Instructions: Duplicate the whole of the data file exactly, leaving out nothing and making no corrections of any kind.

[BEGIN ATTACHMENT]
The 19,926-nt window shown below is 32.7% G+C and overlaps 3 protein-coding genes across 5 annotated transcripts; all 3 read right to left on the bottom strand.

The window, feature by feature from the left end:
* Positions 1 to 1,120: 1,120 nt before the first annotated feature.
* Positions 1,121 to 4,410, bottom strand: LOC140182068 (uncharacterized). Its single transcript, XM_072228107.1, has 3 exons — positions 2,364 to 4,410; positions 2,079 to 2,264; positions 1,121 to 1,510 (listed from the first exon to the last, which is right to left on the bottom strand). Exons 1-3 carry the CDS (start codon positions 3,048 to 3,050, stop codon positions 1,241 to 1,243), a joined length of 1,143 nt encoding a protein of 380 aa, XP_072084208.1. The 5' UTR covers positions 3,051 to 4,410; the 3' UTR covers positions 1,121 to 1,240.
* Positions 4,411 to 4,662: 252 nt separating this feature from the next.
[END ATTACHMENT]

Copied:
The 19,926-nt window shown below is 32.7% G+C and overlaps 3 protein-coding genes across 5 annotated transcripts; all 3 read right to left on the bottom strand.

The window, feature by feature from the left end:
* Positions 1 to 1,120: 1,120 nt before the first annotated feature.
* Positions 1,121 to 4,410, bottom strand: LOC140182068 (uncharacterized). Its single transcript, XM_072228107.1, has 3 exons — positions 2,364 to 4,410; positions 2,079 to 2,264; positions 1,121 to 1,510 (listed from the first exon to the last, which is right to left on the bottom strand). Exons 1-3 carry the CDS (start codon positions 3,048 to 3,050, stop codon positions 1,241 to 1,243), a joined length of 1,143 nt encoding a protein of 380 aa, XP_072084208.1. The 5' UTR covers positions 3,051 to 4,410; the 3' UTR covers positions 1,121 to 1,240.
* Positions 4,411 to 4,662: 252 nt separating this feature from the next.